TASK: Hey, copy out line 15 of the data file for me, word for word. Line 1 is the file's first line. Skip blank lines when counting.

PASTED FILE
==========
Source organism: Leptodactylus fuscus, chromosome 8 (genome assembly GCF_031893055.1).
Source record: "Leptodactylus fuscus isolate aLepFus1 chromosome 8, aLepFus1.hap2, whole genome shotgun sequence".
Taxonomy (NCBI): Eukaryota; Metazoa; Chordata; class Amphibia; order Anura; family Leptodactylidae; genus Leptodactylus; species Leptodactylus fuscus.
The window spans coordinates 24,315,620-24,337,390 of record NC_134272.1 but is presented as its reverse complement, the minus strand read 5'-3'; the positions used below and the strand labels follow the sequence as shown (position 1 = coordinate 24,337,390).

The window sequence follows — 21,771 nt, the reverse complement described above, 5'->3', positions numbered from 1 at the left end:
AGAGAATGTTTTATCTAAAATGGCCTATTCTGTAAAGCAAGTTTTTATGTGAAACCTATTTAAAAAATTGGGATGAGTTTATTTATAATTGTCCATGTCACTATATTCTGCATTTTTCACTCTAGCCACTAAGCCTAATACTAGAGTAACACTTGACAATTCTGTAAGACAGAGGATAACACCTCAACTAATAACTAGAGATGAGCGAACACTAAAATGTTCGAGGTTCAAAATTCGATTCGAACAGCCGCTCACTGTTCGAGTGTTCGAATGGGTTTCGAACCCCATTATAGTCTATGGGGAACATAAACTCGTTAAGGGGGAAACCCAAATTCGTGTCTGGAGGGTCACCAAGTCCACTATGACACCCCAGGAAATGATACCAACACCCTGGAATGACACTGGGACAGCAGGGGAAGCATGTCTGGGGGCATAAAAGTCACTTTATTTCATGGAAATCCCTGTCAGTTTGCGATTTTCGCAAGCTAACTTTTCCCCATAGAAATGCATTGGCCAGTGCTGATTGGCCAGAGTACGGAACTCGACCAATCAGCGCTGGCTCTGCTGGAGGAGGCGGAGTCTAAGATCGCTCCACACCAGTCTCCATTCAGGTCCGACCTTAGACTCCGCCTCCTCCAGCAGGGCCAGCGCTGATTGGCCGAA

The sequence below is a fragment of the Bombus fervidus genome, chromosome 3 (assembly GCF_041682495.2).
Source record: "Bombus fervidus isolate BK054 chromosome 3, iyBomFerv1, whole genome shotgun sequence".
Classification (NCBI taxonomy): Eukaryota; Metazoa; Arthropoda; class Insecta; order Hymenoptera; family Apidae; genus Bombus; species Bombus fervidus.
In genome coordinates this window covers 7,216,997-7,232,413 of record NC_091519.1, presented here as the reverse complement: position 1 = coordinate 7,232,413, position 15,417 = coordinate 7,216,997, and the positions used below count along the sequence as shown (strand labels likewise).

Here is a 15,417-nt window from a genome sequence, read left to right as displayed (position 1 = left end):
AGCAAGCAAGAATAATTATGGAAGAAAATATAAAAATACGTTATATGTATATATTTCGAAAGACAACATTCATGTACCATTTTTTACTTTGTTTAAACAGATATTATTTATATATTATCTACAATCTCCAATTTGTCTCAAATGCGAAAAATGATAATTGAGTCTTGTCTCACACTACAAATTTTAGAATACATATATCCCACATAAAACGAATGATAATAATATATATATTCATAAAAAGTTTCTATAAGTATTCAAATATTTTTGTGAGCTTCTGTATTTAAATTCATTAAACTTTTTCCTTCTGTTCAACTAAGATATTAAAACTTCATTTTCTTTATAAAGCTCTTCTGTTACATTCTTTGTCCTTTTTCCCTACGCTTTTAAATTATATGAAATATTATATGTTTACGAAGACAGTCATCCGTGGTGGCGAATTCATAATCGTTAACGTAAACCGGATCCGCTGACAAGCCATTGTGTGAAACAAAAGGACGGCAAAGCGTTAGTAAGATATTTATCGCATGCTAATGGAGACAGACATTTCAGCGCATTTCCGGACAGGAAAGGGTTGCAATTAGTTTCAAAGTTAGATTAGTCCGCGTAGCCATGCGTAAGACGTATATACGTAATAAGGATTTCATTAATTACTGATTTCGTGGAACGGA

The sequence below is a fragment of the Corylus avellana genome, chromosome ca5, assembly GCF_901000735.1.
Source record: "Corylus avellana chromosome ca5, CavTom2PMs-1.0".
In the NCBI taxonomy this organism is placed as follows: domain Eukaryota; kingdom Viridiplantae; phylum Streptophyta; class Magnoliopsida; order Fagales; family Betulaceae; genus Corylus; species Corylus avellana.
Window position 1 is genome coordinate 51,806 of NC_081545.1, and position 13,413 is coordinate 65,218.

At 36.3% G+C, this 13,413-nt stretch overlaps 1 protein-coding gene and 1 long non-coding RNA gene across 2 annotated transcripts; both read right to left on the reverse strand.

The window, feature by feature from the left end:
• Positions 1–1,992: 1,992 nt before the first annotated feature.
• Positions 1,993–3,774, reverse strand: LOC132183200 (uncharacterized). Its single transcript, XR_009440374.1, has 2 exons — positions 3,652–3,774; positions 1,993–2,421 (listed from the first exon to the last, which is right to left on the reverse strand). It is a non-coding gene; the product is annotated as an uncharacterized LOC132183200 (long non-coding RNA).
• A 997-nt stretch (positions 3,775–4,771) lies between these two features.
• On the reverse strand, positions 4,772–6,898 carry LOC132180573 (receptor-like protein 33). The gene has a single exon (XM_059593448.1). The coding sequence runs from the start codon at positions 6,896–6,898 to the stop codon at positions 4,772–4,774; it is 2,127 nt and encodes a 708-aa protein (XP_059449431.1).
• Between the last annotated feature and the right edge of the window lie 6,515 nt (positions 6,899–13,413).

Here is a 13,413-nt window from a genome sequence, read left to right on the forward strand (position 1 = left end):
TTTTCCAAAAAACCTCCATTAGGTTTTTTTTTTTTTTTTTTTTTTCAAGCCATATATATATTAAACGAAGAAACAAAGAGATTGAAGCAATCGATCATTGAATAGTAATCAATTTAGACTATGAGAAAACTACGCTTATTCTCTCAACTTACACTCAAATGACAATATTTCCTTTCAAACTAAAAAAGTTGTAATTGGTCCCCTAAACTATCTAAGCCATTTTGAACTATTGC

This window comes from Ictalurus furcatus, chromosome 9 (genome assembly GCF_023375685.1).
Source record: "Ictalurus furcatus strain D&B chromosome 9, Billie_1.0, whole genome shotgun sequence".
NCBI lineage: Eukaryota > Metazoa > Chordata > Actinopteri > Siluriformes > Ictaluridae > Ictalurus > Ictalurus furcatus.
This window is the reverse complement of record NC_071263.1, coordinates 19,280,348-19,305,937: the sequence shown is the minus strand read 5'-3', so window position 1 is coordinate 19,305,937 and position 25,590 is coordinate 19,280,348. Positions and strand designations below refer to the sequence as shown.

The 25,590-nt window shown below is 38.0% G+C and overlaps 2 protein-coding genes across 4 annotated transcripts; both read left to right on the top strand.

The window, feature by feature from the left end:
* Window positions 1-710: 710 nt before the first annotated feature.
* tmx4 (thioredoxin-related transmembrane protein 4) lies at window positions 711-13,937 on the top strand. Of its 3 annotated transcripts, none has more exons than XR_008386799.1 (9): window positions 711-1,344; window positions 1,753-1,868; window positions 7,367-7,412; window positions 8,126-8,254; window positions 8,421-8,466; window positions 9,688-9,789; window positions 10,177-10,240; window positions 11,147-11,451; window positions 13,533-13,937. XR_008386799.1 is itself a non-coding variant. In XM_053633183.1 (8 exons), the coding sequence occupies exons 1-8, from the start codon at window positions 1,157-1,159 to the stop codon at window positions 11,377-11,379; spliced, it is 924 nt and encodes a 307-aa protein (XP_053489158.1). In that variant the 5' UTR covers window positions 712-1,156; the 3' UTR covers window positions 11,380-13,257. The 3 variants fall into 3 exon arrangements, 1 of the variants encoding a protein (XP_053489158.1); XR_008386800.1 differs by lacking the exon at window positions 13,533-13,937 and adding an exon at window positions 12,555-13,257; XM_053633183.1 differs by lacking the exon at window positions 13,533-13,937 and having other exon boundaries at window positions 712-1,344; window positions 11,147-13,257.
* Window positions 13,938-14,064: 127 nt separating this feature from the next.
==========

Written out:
In the NCBI taxonomy this organism is placed as follows: domain Eukaryota; kingdom Viridiplantae; phylum Streptophyta; class Magnoliopsida; order Fagales; family Betulaceae; genus Corylus; species Corylus avellana.